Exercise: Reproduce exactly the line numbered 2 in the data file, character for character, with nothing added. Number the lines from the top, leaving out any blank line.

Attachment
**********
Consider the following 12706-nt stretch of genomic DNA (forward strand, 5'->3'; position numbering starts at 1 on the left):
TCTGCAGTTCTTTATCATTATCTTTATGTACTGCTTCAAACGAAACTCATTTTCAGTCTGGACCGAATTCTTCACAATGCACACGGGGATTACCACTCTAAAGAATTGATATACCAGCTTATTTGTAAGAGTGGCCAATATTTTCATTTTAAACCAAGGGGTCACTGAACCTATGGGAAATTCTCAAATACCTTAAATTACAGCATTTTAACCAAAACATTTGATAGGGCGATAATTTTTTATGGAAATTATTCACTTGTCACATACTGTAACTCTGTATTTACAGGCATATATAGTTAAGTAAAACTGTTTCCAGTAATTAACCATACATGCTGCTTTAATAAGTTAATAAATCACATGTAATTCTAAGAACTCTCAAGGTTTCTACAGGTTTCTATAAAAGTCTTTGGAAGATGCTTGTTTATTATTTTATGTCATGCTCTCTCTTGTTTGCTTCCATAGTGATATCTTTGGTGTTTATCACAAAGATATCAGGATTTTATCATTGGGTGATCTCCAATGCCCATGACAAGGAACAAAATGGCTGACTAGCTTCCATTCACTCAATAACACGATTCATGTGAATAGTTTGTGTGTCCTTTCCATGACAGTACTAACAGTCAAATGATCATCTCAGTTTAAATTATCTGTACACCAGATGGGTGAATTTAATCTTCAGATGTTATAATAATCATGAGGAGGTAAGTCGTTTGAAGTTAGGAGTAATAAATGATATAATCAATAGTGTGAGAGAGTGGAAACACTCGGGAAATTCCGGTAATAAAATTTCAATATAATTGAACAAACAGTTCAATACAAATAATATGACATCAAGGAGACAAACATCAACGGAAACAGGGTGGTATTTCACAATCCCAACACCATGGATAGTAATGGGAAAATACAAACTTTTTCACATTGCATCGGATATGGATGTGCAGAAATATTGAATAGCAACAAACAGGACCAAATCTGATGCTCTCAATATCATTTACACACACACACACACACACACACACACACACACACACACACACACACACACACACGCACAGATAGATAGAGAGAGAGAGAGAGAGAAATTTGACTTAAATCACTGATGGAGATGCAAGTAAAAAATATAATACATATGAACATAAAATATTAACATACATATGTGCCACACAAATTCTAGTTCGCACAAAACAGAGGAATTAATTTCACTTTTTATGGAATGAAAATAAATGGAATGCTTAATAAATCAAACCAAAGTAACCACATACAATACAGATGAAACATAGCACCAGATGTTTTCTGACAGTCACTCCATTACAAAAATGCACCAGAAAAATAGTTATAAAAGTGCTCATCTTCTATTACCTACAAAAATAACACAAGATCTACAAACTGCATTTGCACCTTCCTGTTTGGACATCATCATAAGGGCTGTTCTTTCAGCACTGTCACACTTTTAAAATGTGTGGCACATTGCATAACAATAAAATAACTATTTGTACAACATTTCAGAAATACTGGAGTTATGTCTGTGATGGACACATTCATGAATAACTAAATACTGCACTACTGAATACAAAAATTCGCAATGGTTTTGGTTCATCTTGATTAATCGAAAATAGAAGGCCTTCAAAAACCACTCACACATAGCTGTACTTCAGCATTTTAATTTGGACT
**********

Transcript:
TCTGCAGTTCTTTATCATTATCTTTATGTACTGCTTCAAACGAAACTCATTTTCAGTCTGGACCGAATTCTTCACAATGCACACGGGGATTACCACTCTAAAGAATTGATATACCAGCTTATTTGTAAGAGTGGCCAATATTTTCATTTTAAACCAAGGGGTCACTGAACCTATGGGAAATTCTCAAATACCTTAAATTACAGCATTTTAACCAAAACATTTGATAGGGCGATAATTTTTTATGGAAATTATTCACTTGTCACATACTGTAACTCTGTATTTACAGGCATATATAGTTAAGTAAAACTGTTTCCAGTAATTAACCATACATGCTGCTTTAATAAGTTAATAAATCACATGTAATTCTAAGAACTCTCAAGGTTTCTACAGGTTTCTATAAAAGTCTTTGGAAGATGCTTGTTTATTATTTTATGTCATGCTCTCTCTTGTTTGCTTCCATAGTGATATCTTTGGTGTTTATCACAAAGATATCAGGATTTTATCATTGGGTGATCTCCAATGCCCATGACAAGGAACAAAATGGCTGACTAGCTTCCATTCACTCAATAACACGATTCATGTGAATAGTTTGTGTGTCCTTTCCATGACAGTACTAACAGTCAAATGATCATCTCAGTTTAAATTATCTGTACACCAGATGGGTGAATTTAATCTTCAGATGTTATAATAATCATGAGGAGGTAAGTCGTTTGAAGTTAGGAGTAATAAATGATATAATCAATAGTGTGAGAGAGTGGAAACACTCGGGAAATTCCGGTAATAAAATTTCAATATAATTGAACAAACAGTTCAATACAAATAATATGACATCAAGGAGACAAACATCAACGGAAACAGGGTGGTATTTCACAATCCCAACACCATGGATAGTAATGGGAAAATACAAACTTTTTCACATTGCATCGGATATGGATGTGCAGAAATATTGAATAGCAACAAACAGGACCAAATCTGATGCTCTCAATATCATTTACACACACACACACACACACACACACACACACACACACACACACACACACACACACGCACAGATAGATAGAGAGAGAGAGAGAGAGAAATTTGACTTAAATCACTGATGGAGATGCAAGTAAAAAATATAATACATATGAACATAAAATATTAACATACATATGTGCCACACAAATTCTAGTTCGCACAAAACAGAGGAATTAATTTCACTTTTTATGGAATGAAAATAAATGGAATGCTTAATAAATCAAACCAAAGTAACCACATACAATACAGATGAAACATAGCACCAGATGTTTTCTGACAGTCACTCCATTACAAAAATGCACCAGAAAAATAGTTATAAAAGTGCTCATCTTCTATTACCTACAAAAATAACACAAGATCTACAAACTGCATTTGCACCTTCCTGTTTGGACATCATCATAAGGGCTGTTCTTTCAGCACTGTCACACTTTTAAAATGTGTGGCACATTGCATAACAATAAAATAACTATTTGTACAACATTTCAGAAATACTGGAGTTATGTCTGTGATGGACACATTCATGAATAACTAAATACTGCACTACTGAATACAAAAATTCGCAATGGTTTTGGTTCATCTTGATTAATCGAAAATAGAAGGCCTTCAAAAACCACTCACACATAGCTGTACTTCAGCATTTTAATTTGGACT